Hospitals nationwide are experiencing drug shortages, including critical nutrients needed to keep premature babies and other patients alive. Are drug manufacturers and the FDA both at fault?
"Some hospitals have resorted to bartering with one another to secure even a small supply of nutrients, and many are rationing.
"At least one NICU in the District is administering some trace elements only three days a week instead of seven. At Atticus’s hospital, no patients heavier than 2½ kilograms (5½ pounds), including NICU babies, are getting intravenous phosphorous. 'You could have a brand-new, full-term baby and they don’t qualify,' a staff member says. 'There are really sick babies and one-, two-, three-year-olds that don’t get anything at all because we’re rationing it for our tiniest preemies.'
"'It almost makes me cry—our patients are starving because of drug shortages. How can this happen in this country?' says ASPEN past president Jay Mirtallo, a professor of clinical pharmacy at Ohio State University. 'In the last three years, there hasn’t been one PN product that hasn’t been in short supply. I’ve traveled all over the world talking about parenteral nutrition, and our colleagues in Europe, South America, and Asia just look astounded and ask how this can be such a significant problem when they have no issue whatsoever in any of their countries.'"
PUBLISHED: May 22, 2013
LENGTH: 30 minutes (7538 words)
Investigating a rare genetic disorder that causes those who suffer from it to grow a second skeleton:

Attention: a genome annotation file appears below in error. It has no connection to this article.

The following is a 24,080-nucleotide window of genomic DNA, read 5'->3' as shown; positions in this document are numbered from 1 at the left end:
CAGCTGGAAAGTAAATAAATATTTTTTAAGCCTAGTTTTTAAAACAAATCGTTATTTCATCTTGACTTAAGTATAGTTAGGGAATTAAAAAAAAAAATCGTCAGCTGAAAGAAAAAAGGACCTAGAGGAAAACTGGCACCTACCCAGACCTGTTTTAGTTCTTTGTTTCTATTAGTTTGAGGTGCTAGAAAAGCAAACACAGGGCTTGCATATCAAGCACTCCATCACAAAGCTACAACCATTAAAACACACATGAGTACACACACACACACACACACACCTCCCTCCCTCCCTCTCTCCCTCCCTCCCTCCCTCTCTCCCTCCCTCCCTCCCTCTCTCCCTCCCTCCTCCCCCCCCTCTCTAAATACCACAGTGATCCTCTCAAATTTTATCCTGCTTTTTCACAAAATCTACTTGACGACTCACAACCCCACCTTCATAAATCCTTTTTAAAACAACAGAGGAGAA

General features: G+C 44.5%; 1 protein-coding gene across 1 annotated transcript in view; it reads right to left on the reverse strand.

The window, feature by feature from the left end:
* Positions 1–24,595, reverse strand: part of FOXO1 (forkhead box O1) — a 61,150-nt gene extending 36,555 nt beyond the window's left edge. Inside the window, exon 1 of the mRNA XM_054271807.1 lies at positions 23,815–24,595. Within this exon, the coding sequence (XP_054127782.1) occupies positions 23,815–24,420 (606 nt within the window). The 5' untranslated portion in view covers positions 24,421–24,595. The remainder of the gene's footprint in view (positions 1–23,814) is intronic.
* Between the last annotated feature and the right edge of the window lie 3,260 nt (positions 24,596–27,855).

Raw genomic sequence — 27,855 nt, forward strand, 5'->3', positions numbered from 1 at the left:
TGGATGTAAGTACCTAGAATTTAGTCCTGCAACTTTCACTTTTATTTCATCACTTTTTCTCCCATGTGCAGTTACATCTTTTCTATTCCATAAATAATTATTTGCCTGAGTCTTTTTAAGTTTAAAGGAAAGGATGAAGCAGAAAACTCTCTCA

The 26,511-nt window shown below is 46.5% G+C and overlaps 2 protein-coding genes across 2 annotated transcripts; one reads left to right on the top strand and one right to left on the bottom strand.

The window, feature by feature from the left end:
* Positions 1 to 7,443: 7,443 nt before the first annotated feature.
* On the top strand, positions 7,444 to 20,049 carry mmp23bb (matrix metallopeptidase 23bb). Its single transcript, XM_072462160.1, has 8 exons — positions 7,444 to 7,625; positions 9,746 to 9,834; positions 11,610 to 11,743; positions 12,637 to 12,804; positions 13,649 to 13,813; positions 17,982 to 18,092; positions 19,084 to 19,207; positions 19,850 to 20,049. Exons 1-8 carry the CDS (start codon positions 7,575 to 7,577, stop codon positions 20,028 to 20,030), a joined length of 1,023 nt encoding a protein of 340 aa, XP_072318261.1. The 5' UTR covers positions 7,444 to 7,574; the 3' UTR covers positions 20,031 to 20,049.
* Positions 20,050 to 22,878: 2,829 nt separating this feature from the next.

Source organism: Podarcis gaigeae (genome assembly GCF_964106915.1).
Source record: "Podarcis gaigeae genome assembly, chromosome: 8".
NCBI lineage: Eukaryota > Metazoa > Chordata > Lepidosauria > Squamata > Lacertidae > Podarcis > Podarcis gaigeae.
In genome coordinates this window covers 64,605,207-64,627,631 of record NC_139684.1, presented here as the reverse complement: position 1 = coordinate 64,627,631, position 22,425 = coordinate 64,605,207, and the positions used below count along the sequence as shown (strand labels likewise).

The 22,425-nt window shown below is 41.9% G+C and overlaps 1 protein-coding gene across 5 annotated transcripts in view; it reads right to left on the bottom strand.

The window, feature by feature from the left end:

"Within a few years, she would begin to grow new bones that would stretch across her body, some fusing to her original skeleton. Bone by bone, the disease would lock her into stillness. The Mayo doctors didn’t tell Peeper’s parents that. All they did say was that Peeper would not live long.
"'Basically, my parents were told there was nothing that could be done,' Peeper told me in October. 'They should just take me home and enjoy their time with me, because I would probably not live to be a teenager.'
PUBLISHED: May 23, 2013
LENGTH: 26 minutes (6663 words)
Before returning to the U.S., the author is asked what he'll miss about living in Leipzig, Germany and discovers that the answer is complicated:
"Why do I live there, I then ask myself. The recent revelation that the TSA may record every phone call, and hopes to record social media interactions as well, suggests we’re now a nation of suspects—America has become one big terrorist watch list. Everyone is on it. As I think about expatriating, if only to object to a life inside that complex, I know, if they’re monitoring me, it won’t matter if I expatriate. It would only continue, perhaps even increase, the move confirming whatever theory had put them onto me, should that even be the case. It would be enough that I would find it objectionable, and it shouldn’t be.
"I think of the Chinese dissident who, when he learned he was being spied on by the state, said, 'I’ve been trying to get them to listen to me for years.' If they were spying on me, I would want to take the TSA on a tour through the Stasi museum.
"See all they did to try to control their citizens, I would say.
"See how it failed them."
PUBLISHED: May 14, 2013
LENGTH: 22 minutes (5641 words)